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How PCM works to keep your home cooler–and warmer

How PCM works to keep your home cooler–and warmer

We are always eager to hear about advances in technology that the average homeowner can use to live healthier lives with less expense or energy.  Lots of new materials are being engineered that use the ambient air or temperature to reduce heating or air conditioning costs.  Phase Change Materials (PCM) are not new, in fact water is one of them!  PCM describes the way that the material absorbs or gives off heat while changing phase (from ice to water or vice-versa) but does not change temperature during the phase change.  Water doesn’t give much advantage in home insulation, however, because the phase change happens at 32 degrees F or 212 degrees F, which are outside of our comfort zone in the home!  However, there are other materials being used that fall in the perfect range for keeping our homes cool or warm.

Phase change material is like a heat battery.  In warmer climates, solar heat starts to warm the roof and wall areas early in the day, but with PCM installed, the heat is absorbed in the material while the material temperature remains constant.  It continues to “melt” inside the pouches as heat is applied, and only increases in temperature after absorbing a lot of heat.  In the evening, PCM gives off the heat back into the attic or wall space, which radiates toward the outside.  In cooler climates, PCM forms a barrier to keep heat from escaping your warm home in the same way.  This is different from traditional insulation such as fiberglass, rockwool or sprayfoam, which all “resist” passage of heat over time, meaning they constantly allow some heat to pass through by conduction, convection, and radiation.  PCM insulation is not meant to replace traditional insulation, but it is a great supplement to it.

There are several companies that manufacture PCM insulation using a soybean/palm oil blends. QE Platinum is a Dallas, Texas-based company, and Phase Change Solutions is based in North Carolina.  The oils are contained in pouched sheets that are flexible.  They can be installed behind drywall (vertically, horizontally or at any angle), above ceiling tiles, or simply laid over existing batt or blown-in insulation in the attic.  The great benefits about this type of insulation are that it is 

  • Non-toxic 

  • Green, sustainable material

  • Moisture, humidity and mold-resistant

  • Self-healing (any punctures cause the material to harden and seal in remaining material

  • Long-lasting (30-year warranty) and guaranteed energy reduction

  • Class A fire rating

  • QE Platinum is also a radiant barrier

  • Has the same thermal mass as a 12” concrete wall!  QE Platinum absorbs and stores up to 100 BTUs per square foot.

  • The company can tailor the melting/solidification range of the PCM to your climate (customized!)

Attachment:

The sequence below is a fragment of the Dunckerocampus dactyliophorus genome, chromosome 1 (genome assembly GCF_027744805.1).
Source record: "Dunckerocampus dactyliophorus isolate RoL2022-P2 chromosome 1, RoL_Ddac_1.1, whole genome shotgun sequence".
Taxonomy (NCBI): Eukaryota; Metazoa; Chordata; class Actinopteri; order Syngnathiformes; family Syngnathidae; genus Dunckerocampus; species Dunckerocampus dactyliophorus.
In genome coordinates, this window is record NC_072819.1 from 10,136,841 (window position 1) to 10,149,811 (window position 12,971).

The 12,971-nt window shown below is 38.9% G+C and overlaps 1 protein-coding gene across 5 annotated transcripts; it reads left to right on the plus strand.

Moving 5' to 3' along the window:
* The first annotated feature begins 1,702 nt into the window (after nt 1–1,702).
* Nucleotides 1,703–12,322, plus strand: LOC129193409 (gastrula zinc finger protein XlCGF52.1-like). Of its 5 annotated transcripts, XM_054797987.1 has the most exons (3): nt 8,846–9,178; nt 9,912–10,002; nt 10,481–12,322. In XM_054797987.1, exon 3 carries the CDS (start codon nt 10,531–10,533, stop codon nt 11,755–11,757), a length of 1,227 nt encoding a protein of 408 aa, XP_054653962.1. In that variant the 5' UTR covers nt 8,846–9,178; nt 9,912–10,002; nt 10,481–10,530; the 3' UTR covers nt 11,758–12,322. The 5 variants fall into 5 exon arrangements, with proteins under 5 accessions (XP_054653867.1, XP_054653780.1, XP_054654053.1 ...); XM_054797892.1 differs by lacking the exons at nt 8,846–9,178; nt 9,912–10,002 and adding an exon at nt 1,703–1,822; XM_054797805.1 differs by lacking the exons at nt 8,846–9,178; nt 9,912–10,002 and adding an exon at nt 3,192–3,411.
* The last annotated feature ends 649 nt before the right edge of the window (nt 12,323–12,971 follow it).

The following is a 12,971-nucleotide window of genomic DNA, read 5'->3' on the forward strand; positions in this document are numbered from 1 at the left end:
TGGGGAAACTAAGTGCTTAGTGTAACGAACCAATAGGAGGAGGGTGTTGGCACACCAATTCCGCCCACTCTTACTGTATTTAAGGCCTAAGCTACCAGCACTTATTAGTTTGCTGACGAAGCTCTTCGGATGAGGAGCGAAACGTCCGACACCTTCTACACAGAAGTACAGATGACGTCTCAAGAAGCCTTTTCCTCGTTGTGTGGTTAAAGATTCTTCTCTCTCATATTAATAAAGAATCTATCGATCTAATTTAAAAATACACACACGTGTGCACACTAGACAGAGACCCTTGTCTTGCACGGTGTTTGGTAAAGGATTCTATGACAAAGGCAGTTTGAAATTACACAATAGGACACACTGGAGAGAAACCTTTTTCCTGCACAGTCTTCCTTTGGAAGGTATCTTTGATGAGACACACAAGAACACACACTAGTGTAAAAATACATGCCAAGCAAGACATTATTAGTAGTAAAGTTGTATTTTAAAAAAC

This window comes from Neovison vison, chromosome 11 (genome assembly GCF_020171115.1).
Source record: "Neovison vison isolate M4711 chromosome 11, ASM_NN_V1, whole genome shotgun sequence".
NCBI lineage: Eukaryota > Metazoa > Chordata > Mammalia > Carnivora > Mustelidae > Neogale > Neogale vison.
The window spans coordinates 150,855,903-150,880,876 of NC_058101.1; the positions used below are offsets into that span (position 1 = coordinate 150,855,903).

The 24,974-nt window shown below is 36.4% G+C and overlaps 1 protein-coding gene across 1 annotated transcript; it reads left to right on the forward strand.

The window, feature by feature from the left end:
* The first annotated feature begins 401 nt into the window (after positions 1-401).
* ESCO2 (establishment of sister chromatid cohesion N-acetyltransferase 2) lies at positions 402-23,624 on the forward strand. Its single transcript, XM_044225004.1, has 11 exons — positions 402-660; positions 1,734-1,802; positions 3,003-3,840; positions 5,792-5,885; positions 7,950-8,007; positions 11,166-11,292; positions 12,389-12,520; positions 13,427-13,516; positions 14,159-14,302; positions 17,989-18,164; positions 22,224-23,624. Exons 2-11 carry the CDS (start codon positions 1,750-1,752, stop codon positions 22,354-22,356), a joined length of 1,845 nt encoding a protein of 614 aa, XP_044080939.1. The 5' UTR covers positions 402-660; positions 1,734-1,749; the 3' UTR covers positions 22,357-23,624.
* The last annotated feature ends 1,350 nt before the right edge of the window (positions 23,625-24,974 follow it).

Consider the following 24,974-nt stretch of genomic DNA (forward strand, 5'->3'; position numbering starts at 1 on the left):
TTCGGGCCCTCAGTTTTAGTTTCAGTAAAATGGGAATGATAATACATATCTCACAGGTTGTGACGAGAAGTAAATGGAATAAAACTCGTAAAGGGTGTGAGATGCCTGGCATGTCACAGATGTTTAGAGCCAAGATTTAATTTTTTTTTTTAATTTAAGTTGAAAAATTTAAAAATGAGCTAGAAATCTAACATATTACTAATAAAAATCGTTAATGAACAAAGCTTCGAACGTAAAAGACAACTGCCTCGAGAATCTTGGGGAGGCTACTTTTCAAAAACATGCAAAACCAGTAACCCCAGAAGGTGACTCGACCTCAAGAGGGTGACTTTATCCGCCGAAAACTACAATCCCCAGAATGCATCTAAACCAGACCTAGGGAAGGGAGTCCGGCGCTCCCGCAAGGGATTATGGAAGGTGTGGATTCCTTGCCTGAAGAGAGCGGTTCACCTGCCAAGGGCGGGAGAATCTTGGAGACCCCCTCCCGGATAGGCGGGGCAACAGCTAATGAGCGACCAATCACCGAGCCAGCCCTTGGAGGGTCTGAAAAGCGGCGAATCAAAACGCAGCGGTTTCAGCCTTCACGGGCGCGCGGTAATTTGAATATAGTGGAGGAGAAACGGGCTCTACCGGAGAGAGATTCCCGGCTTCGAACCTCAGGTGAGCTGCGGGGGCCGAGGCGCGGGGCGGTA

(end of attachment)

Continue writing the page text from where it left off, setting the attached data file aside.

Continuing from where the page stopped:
There are two great videos reviewing it.  This reviewer is based in San Diego; he is renovating his older home to get to net zero and is planning to install it in walls and attic.  This reviewer is based in Texas.  Both videos go into the science of PCM and why this product is a game-changer for homeowners and business owners wanting to make their spaces more energy-efficient and comfortable.  We love that it’s non-toxic and easy to install–even for DIYers.  At $2.50-3.50 per square foot, it’s expensive but not ridiculous, and the companies may be able to reduce the cost even more as production increases.  

As great as this material sounds, however, it’s not for every home.  In order for it to be cost-effective, you need to live in an area that has significant daily temperature swings, like 20 to 30 degrees between daily and nightly temperatures.  This allows the PCM to full change phase and be ready for the next day’s cycle.

Another PCM has incredible capacity, but it’s not quite ready for the residential market.  Fraunhofer’s zeolite are small pellets that can be heated, which extracts all their moisture and in the process creates and stores heat.  They can then store that heat for indefinite periods of time.  The amazing things about this zeolite is that due to the huge internal surface area, the pellets store more than 4 times the heat of water (which is has one of the highest heat capacities of any substance), the heat storage is indefinite until water is added, heat losses are very minimal over time, and the zeolite does not change temperature, making it a true PCM.  In the energetic state, zeolites are therefore completely dry; conversely, when water vapor is passed through the pellets, heat is released. The advantage of this is that the energy is not stored in the form of increased heat but in the form of a chemical state. This means that heat is not lost during long-term storage. There is one drawback: Zeolites have poor thermal conductivity, which makes transferring the heat from the heat exchanger to the material and back difficult.  The engineers have finally solved the heat transfer problem by coating the pellets with aluminum.  Amazingly, the aluminum did not impact the ability to adsorb/desorb water, but it enhanced heat transfer. (Thermal Storage for the Energy Transition)  Can you imagine, instead of receiving a heating oil delivery, receiving a delivery of pellets that are already charged with energy, but not hot?  Or using the summer heat in your attic to recharge a bank of pellets for use in the cold winter heating system?  This is incredible technology!

So, homeowners, keep dreaming and scheming to keep energy costs down and comfort levels up.  Science can sometimes satisfy our wish-lists, and when it does, do your research and ask lots of questions to make sure it’s effective and non-toxic.  PCM insulation seems to be a good fit for many smart, green buildings, with no internet connection required.

Photo by Erik Mclean on Unsplash